One of the major bonuses in this entire production was the fact that we did a good job of preparing for the live shoots. We did our homework by preparing the pre-vis, bringing it to set and showing the filmmakers how the camera was going to move. These pre-visualizations included the positions of the green screen, stage and rigs all modelled in CG. This really helped the shooting go smoothly throughout production.

     

    << Previous - Blossom Shot
  • The Motorcross Sequence
    Another sequence that was effects intensive was the motocross sequence. For the most part, the sequences were all real stunts, but the ending where Emmers pulls out two guns and fires at the angels in a mid-air "bullet-time" sequence required VFX from Imageworks.

    Mark Stetson: I really admire the work that Mic Rogers and his team did on this sequence. The stunts were such high quality that I almost felt guilty putting any visual effects effort into it. Once people find out that there were visual effects in the shots, people think that most of it is fake. But so much of it was real that it was almost demeaning to do any visual effects on it. Obviously, as the action heightens and approaches near-fantasy, visual effects were needed.

    No CG bikes were used in these shots. We pre-visualized the whole sequence but it was all done as green screen composites. Second Unit Director of Photography Jonathan Taylor worked with the camera department, the special effects department and the stunt team to come up with bike rigs that could mount a 35mm camera to the sidecar, a 16mm camera on the motocross bikes and run them through the course. We also made great use of Spydercam aerial cable-rigged camera plates, and a motion control crane, the Image G Bulldog, which we had out on location for several plates.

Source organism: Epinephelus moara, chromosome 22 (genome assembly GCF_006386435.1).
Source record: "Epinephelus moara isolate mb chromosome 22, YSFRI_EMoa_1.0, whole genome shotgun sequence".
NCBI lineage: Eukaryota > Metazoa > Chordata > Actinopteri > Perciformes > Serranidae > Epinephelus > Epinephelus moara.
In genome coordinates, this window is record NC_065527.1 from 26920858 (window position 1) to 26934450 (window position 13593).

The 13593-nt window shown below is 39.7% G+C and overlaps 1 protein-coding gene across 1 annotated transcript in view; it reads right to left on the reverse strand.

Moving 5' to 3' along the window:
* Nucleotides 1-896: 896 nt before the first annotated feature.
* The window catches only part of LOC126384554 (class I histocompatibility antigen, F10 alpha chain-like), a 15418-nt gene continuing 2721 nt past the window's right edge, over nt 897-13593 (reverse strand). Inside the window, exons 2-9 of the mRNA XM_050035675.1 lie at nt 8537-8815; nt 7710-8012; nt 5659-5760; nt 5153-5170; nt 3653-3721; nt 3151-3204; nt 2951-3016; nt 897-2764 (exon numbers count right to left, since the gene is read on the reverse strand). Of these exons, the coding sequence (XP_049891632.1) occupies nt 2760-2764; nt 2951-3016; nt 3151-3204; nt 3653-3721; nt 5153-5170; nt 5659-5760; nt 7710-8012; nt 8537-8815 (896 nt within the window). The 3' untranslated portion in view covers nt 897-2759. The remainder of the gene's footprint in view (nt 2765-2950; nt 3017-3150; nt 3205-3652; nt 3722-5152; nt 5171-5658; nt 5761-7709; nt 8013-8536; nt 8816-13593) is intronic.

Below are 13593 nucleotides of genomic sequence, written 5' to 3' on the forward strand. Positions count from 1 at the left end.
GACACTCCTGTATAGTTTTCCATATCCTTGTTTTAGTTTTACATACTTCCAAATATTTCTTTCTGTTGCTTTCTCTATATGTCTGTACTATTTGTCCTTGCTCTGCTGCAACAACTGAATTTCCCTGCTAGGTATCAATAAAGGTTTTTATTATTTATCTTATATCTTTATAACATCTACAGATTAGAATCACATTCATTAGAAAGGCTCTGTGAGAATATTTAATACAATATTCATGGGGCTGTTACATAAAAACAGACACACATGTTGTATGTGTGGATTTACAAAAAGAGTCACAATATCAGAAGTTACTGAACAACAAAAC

The big frozen moment "roundy-round" shot at the end of the scene was produced using motion control rigs. Again, this started as pre-visualization and once the shot was laid out, we broke it down to moves that could be shot both on location and on a green screen stage. It became particularly complicated because it turned out in certain instances that the camera crane was in the way of itself and riders. What ended up happening was that the rig used on location had the camera swinging from a central position, but on the green screen stage, the camera was reaching from the outside-in. Because of this, the camera passes were never an exact repeat pass, but it was doing the right thing between the passes and gave us the elements needed to do the composite.

    As the sequence gets more fantastical towards the end of the race, we used large speed ups in excess of 1000x. We also had a lot of clean up, paint and comp corrections.

    Keeping up with production
    According to Stetson, the most challenging aspect of Full Throttle was keeping up with the schedule, and the compressed time at the tail end of production.

    Mark Stetson: We had a lot to do. Time was our biggest enemy and we ended up going out to nine vendors for comp work, speed ups and rig removal during the frantic end phase. Despite that, it was a really fun production and you can tell that just by watching the film. The girls were so much fun to work with and McG (the Director) was great - very positive energy throughout production. Overall, it was one of the most fun movie-making experiences I’ve ever had! [CGN]

    Production Trivia
    Cameron Diaz really drove the truck on the Mongolian Dam sequence. She also took surfing lessons for the surf shots. The hero shot of her surfing through a massive curl, however, was actually a championship surfer shot in Hawaii, with face replacement and body-shaping work done by Imageworks using Inferno.

    In the shot where the tank explodes, there’s a little sparrow that hops up into the tank tread just as the missile flies in between the turret and the main hull. The bird wasn’t harmed!

    The orphanage where the girls go to find out about the Thin Man was shot on location at the Playboy Mansion. The name of the orphanage in the script (which never made it to the movie) was “Our Lady of Perpetual Virginity”.

    Leonard Teo is the Editor of CGNetworks. He needed a bib while watching Charlie's Angels: Full Throttle. Email him here.